Wednesday, October 31, 2018

The Most Wonderful Time

Wishing everyone a wonderful Hallow's Eve, Hallowe'en, Samhain, or whatever name you call the blessed 31st of October! It's been a busy season, full of horror movie-watching, pumpkin-carving, and walking around at night inspecting the tombstones in people's front yards.

II'm particularly excited about the post-Halloween season since I'm the "next week on" guest on classic horror movie expert Derek M. Koch's Monster Kid Radio. (I'll update with details). Not only did we discuss Robert E. Howard and the fine 1965 film The Beach Girls and the Monster, but we talked about my Halloween stocker-stuffer novella, The Jack-o-Lantern Box. You can see that over on the right. It's something I wrote for love, wanting to preserve the feeling of an old-timey 1970s Halloween, so it was gratifying to hear that someone whose work I have so much respect for was able to relate to it and appreciate it as much as he did.

Next up, I'm starting to look for a home for a full-length novel (equally non-commercial, huzzah!), and have various projects, fiction and nonfiction, in various states of disarray. There may be a 19th-century Christmas coming up next, but I'll let you know once there's something to tell.

In the meantime, enjoy everything the thinning of the veil has to offer.

Thursday, October 4, 2018

The Lair of the Cove

Expanding a 1,171 word Internet story into a 6-hour TV miniseries was bound to present some challenges. So it’s probably no surprise that Channel Zero: Candle Cove, the 2016 SyFy Channel adaptation of the 2009 creepypasta, struggles a bit to pad out the plot.

A renowned child psychologist visits his sleepy hometown, which had suffered a series of child murders, including the disappearance of his twin brother. He believes the crimes were connected to a barely-remembered TV puppet show, but when new strange incidents occur, his former schoolmates suspect he’s the one responsible.

Although the leads didn’t make a huge impression, it’s good to see Fiona Shaw get some substantial screentime; even if much of that is made up of looking pensive, she’s certainly able to make the most of that. Luisa D’Oliveira is also good as a level-headed deputy thrust into authority by the mysterious goings-on.

The series aims for something between Stephen King’s It and American Horror Story, but more slow-paced and low-key. I was underwhelmed by the tooth monster, and the show in general might be more unsettling to a parent with small children, or who is particularly creeped out by puppets. But frankly, that wasn’t all bad. I mean, we’ve had Hereditary sitting on the DVD player for about three weeks, but real life is so harsh we haven’t watched it yet. If you’re looking for something with a creepy ambience that you haven’t already watched a bunch of times, well, this was perfectly acceptable.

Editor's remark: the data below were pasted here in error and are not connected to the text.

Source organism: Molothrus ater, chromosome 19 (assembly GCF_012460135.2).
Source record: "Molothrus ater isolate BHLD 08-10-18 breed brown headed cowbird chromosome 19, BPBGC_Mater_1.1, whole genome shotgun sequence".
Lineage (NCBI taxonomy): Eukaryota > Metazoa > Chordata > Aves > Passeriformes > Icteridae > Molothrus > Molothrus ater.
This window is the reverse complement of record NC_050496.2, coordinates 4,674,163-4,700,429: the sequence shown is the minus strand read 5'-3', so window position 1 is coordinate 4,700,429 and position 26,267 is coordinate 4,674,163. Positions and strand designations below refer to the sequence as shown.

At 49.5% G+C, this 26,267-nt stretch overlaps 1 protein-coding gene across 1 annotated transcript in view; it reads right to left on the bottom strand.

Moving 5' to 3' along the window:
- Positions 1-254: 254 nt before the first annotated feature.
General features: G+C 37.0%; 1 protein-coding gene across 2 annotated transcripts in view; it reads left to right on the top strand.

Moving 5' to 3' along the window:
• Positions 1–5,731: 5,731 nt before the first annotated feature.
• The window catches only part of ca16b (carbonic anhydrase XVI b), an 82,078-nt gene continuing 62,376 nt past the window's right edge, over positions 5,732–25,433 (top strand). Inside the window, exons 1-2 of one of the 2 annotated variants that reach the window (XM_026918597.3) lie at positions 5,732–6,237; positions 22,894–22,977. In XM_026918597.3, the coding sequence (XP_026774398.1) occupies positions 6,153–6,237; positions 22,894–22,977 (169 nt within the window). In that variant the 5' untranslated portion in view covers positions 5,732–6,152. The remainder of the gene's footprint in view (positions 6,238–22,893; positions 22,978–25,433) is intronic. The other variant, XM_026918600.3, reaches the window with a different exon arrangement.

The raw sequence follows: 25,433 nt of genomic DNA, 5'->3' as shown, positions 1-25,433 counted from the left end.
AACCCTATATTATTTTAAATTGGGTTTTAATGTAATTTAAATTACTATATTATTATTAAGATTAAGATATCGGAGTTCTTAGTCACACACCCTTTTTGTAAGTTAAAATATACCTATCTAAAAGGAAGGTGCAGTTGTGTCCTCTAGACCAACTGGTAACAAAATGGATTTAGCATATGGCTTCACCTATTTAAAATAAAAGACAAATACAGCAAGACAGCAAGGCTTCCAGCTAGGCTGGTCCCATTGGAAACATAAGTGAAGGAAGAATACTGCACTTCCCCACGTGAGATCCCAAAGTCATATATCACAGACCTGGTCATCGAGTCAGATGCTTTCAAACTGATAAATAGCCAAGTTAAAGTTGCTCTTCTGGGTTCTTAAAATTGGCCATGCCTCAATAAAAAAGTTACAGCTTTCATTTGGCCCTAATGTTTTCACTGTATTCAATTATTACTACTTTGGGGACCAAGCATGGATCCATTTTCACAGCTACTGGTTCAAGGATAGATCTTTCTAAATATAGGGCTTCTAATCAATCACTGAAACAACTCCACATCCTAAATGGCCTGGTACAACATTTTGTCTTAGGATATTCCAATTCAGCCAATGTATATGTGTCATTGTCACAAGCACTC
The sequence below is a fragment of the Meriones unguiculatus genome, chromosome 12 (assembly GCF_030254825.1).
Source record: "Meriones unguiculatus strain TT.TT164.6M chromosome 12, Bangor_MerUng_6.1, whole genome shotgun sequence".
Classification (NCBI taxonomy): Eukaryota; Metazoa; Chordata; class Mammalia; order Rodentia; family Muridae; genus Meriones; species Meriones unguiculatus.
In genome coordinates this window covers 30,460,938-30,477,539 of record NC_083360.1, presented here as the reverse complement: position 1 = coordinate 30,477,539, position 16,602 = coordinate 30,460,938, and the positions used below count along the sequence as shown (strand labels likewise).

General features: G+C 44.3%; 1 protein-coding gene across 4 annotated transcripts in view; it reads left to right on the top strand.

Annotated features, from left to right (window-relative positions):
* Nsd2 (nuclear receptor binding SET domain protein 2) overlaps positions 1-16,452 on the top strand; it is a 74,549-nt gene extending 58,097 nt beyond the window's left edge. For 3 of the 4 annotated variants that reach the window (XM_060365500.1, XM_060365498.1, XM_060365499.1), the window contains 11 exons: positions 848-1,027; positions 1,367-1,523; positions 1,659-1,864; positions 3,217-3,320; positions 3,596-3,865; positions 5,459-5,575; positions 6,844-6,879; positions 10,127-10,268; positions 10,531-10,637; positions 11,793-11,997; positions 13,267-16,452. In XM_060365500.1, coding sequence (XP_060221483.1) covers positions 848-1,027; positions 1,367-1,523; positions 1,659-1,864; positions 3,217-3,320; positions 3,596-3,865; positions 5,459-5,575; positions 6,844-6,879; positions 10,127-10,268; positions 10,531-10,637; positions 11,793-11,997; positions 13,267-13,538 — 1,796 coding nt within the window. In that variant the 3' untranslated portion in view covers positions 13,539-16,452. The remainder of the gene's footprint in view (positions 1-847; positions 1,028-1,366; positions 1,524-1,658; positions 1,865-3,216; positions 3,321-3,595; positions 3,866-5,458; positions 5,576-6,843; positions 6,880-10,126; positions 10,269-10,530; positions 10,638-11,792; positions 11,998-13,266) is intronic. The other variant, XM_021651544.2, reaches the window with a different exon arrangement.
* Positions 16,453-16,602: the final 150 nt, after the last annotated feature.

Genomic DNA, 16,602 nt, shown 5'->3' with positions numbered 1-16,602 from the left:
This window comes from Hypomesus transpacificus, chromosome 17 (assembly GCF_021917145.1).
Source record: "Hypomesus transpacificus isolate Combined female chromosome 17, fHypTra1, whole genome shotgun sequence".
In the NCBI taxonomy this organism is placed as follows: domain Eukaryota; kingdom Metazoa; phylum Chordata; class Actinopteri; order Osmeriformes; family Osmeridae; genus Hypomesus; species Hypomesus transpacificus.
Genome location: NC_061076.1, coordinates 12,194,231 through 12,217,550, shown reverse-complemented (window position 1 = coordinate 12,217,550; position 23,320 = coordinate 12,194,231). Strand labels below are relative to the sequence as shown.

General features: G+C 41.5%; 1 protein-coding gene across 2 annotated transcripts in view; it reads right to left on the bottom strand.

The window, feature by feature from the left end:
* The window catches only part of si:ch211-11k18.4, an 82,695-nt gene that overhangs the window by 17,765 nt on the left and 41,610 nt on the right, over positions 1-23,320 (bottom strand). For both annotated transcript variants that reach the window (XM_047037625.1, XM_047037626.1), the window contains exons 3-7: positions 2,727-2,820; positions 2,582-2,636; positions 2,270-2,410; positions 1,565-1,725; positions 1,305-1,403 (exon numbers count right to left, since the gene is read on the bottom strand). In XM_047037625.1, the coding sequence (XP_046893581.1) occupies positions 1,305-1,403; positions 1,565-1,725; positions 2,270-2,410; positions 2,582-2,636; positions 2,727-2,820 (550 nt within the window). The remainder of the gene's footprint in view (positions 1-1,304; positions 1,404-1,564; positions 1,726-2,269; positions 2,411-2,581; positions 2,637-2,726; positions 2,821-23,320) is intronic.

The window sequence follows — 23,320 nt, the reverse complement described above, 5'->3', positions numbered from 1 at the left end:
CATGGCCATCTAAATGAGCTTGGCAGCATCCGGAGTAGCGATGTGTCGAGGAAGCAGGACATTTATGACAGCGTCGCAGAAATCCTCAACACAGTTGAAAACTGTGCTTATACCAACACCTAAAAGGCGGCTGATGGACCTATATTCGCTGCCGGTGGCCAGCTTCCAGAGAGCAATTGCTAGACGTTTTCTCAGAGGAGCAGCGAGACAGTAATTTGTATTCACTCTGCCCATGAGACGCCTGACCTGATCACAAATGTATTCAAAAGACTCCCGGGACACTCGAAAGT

The "Candle Cove" puppet show-within-a-show is the best part –especially after my honey likened it to the Binkley and Doinkel series of Canadian PSAs he saw as a kid. There's a whole series watchable on YouTube, and the hand-melting stuff is CRAZY.

“Slither in.”

When I first saw Ken Russell’s The Lair of the White Worm (1988), I totally loved it. About a decade later, I thought: I dunno, this is maybe too over the top. Clearly I was crazy, because it is exactly the right amount of over the top. The Bram Stoker novel it’s based on doesn’t make a whole lot of sense: for example, it contains a number of social calls that turn into intense hypnotic stare-downs for no apparent reason. In retrospect, Russell’s changes shaped it into a fairly satisfying narrative, and their visual flair and (often) outrageousness is a happy bonus.

A pair of plucky village lasses (Sammi Davis and Catherine Oxenberg) are putting on brave faces after their parents’ mysterious disappearance. When an archeological student digs up a large snake skull in their backyard, secrets are uncovered that go back to the time of the Roman occupation, which may explain why their sexy neighbor is so obsessed with Snakes and Ladders.

Today, of course, this is a two-Doctor film, since Peter Capaldi starred in the new Doctor Who’s 8th – 10th seasons, and Hugh Grant appeared as a short-lived Doctor in Steven Moffat’s comedic Curse of Fatal Death. Come to think of it, if the show had gone the Missy route in the ‘80s, co-star Amanda Donohoe would have been great in the role! The young Capaldi is memorable with his kilt, curly perm, and wrangling of snake people with the bagpipes. As the young lord of the manor who doesn’t think giant snakes and the related carnage should get in the way of drinks at the pub with “the girls,” it’s probably Grant’s most likeable performance (his least likeable being the Mircea Eliade character in The Bengali Night. Ew). His dream sequence with the phallic felt-tip pen is an all-time camp classic.
And while everyone mainly, and justly, remembers the D’Ampton Worm song, the snake charmer music is also pretty amazing, and I enjoyed that it was accompanied by the vaguely lascivious butler’s reminiscences about belly dancers.

Catherine Oxenberg has been in the news lately for unfortunate reasons, discussing her daughter’s involvement with the Nxivm cult. It feels exploitative to follow that up with a note that the film contains nudity and some violence – but we should all know the difference between movies and life. If you don’t mind a little R-rated kink and crazy, and feel like something vampire-esque, this is well worth a gloomy evening.